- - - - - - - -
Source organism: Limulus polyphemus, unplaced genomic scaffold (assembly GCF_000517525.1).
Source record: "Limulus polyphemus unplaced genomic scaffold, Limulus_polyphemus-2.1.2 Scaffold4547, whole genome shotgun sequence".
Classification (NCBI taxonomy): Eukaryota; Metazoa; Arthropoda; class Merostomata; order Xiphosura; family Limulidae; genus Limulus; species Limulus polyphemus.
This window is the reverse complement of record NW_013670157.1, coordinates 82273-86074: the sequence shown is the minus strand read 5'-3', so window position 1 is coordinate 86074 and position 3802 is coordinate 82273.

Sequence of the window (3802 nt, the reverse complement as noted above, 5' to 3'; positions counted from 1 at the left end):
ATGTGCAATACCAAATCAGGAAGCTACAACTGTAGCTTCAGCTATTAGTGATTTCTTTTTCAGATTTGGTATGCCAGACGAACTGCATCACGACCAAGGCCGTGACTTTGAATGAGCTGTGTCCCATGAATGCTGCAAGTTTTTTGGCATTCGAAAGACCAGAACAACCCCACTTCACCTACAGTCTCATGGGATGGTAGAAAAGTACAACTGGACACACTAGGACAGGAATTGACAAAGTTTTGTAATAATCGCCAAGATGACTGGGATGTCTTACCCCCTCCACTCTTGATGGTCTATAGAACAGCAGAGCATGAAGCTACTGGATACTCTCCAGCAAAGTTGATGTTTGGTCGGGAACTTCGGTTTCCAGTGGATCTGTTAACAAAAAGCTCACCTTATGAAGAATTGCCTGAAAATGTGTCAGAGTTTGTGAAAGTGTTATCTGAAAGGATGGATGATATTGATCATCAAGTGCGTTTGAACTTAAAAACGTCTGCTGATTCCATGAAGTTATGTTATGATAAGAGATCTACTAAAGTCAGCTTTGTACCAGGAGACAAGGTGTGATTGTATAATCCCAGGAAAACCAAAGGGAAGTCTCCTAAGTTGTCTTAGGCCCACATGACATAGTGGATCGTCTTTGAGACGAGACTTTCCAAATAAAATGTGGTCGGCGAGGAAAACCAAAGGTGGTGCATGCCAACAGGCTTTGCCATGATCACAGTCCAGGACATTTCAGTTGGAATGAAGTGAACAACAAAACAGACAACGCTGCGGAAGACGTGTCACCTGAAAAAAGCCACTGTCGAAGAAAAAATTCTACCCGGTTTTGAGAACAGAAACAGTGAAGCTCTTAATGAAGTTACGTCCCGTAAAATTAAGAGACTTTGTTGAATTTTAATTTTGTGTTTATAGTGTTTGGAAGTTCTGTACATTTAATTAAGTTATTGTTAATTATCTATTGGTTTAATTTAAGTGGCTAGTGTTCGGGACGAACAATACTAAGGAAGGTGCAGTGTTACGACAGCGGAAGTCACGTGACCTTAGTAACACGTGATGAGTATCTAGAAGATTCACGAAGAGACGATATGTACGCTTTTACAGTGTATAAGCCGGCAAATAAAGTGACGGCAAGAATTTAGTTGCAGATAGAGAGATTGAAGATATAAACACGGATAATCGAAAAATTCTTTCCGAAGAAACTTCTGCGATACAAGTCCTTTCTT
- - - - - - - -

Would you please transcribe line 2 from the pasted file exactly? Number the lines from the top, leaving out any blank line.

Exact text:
Source record: "Limulus polyphemus unplaced genomic scaffold, Limulus_polyphemus-2.1.2 Scaffold4547, whole genome shotgun sequence".